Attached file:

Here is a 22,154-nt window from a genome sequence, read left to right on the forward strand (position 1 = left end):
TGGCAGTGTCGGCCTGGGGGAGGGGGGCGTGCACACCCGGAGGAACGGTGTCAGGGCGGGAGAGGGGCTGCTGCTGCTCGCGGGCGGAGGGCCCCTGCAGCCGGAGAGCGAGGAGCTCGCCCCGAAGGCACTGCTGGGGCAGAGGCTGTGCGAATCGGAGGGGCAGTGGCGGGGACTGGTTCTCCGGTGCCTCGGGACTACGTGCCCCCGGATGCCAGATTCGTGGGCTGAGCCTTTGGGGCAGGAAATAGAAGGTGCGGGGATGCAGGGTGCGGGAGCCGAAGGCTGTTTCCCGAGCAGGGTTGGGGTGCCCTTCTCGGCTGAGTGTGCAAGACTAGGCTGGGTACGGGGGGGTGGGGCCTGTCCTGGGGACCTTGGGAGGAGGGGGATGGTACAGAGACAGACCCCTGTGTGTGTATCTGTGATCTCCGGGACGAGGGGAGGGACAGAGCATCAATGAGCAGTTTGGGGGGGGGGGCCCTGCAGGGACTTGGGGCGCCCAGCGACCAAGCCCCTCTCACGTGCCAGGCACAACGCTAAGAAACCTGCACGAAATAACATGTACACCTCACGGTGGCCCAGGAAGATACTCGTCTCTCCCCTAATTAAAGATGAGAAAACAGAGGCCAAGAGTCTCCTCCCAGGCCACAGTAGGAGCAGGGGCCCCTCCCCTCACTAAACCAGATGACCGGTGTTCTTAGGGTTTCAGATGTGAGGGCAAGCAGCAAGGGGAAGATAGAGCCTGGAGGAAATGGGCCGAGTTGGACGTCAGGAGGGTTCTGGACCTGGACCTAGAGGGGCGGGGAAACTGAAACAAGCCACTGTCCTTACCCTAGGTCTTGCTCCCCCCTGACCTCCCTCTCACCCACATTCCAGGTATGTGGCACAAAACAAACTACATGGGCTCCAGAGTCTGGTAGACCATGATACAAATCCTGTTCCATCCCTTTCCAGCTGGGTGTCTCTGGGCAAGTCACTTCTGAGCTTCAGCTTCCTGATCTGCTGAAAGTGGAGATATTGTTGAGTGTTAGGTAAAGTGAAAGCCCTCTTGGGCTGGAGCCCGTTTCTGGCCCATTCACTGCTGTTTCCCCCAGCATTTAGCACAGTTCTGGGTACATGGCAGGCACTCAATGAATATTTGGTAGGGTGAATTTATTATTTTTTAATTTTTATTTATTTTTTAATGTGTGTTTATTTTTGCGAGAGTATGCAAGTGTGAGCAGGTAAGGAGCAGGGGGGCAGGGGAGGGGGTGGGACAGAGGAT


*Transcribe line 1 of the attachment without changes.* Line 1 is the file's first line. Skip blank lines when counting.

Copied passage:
Here is a 22,154-nt window from a genome sequence, read left to right on the forward strand (position 1 = left end):